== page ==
Jump to main content or area navigation.

Contact Us

facebook iconLike Us on Facebook 
You are here: EPA Home » DfE » What Does the DfE Label Mean?

What Does the DfE Label Mean?

EPA allows safer products to carry the Design for the Environment (DfE) label. This mark enables consumers to quickly identify and choose products that can help protect the environment and are safer for families.

When you see the DfE logo on a product it means that the DfE scientific review team has screened each ingredient for potential human health and environmental effects and that—based on currently available information, EPA predictive models, and expert judgment—the product contains only those ingredients that pose the least concern among chemicals in their class.

Product manufacturers who become DfE partners, and earn the right to display the DfE logo on recognized products, have invested heavily in research, development and reformulation to ensure that their ingredients and finished product line up on the green end of the health and environmental spectrum while maintaining or improving product performance.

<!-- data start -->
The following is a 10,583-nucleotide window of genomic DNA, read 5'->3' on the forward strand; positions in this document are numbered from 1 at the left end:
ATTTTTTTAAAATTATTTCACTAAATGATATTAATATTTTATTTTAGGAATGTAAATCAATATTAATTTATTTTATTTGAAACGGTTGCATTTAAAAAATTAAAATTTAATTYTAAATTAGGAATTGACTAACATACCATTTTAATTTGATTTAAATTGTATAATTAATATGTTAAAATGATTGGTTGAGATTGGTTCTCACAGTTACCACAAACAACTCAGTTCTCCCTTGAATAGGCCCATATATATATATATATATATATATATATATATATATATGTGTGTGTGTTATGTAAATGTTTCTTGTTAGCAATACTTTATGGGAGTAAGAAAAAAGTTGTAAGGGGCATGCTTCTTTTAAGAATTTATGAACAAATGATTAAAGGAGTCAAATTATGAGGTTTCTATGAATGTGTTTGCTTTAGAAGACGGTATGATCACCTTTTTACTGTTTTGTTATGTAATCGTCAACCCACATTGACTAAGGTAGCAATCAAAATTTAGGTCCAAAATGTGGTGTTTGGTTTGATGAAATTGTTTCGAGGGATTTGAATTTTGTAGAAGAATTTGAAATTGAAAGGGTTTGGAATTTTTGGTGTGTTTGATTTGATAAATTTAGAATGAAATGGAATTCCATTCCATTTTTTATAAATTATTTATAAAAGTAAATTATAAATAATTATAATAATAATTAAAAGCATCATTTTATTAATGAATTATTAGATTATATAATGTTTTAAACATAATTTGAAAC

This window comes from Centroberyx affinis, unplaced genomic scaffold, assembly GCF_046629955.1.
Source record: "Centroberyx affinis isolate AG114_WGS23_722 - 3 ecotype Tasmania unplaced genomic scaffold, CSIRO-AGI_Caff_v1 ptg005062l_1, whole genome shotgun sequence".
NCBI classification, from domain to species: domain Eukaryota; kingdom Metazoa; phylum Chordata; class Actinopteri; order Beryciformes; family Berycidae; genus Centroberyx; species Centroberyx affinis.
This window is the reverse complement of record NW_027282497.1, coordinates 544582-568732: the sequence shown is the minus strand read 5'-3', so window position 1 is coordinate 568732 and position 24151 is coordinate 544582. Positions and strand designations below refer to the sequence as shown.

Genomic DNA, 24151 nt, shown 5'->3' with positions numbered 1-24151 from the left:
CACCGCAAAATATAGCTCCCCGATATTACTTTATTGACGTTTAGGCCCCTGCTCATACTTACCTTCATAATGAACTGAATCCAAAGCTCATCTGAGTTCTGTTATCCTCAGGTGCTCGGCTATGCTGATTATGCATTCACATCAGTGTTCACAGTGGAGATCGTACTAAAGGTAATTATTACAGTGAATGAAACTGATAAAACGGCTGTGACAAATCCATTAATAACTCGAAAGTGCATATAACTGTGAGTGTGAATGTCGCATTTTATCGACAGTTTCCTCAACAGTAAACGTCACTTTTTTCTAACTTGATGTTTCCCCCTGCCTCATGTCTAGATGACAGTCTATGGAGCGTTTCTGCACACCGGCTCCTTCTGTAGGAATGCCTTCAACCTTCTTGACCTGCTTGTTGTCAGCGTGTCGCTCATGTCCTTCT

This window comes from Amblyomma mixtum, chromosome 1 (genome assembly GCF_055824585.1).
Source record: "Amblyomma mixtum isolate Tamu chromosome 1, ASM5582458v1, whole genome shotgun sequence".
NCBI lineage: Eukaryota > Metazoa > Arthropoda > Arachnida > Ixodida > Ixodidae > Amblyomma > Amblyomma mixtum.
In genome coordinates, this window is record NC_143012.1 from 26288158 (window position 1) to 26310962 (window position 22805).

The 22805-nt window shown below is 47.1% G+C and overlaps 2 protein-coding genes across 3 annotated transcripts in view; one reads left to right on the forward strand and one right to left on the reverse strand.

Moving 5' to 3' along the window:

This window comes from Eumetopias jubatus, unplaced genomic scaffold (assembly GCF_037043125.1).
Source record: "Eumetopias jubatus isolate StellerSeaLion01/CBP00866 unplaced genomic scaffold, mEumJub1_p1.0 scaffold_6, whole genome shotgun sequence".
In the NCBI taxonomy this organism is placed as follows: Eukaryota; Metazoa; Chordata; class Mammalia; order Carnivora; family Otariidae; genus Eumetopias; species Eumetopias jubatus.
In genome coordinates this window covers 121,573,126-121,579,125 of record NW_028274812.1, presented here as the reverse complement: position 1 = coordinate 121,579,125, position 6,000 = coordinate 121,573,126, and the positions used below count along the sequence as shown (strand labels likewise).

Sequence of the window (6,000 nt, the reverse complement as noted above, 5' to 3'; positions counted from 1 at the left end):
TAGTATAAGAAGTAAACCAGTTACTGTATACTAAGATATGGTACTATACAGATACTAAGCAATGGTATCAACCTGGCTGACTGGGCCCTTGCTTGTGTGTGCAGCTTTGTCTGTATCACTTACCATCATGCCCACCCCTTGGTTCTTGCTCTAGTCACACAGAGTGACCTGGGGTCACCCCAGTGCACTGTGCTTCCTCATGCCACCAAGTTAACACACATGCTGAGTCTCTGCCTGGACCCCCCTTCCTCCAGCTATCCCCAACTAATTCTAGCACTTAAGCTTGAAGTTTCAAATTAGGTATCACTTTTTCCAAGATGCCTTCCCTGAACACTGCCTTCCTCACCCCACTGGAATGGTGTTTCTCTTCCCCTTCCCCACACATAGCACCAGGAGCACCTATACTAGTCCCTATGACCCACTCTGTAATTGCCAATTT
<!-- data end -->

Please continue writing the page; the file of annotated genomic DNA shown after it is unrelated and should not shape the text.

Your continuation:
EPA's Design for the Environment Program (DfE) has allowed use of their logo on over 2,500 products. These products are formulated from the safest possible ingredients and have increased the use of safer chemicals by hundreds of millions of pounds.

For more information, please see DfE's Standard for Safer Cleaning Products (PDF) (28 pp, 157K, About PDF) and DfE's criteria for safer ingredients.

How do I know products bearing the DfE label are really safer?

Looking carefully at product ingredients
DfE starts with information that scientists already know about each ingredient such as how it works in a detergent, and how it affects living things. Where that information doesn't tell the full story, EPA looks at an ingredient's chemical structure - its components and shape - to understand how it could impact the environment and people. A chemical's structure can tell a lot about how the chemical will behave and what types of effects it may have when it comes in contact with people or the environment. DfE uses the special skills of the scientists at EPA who have studied chemicals for 30 years or even longer.

Allowing logo for best in class products only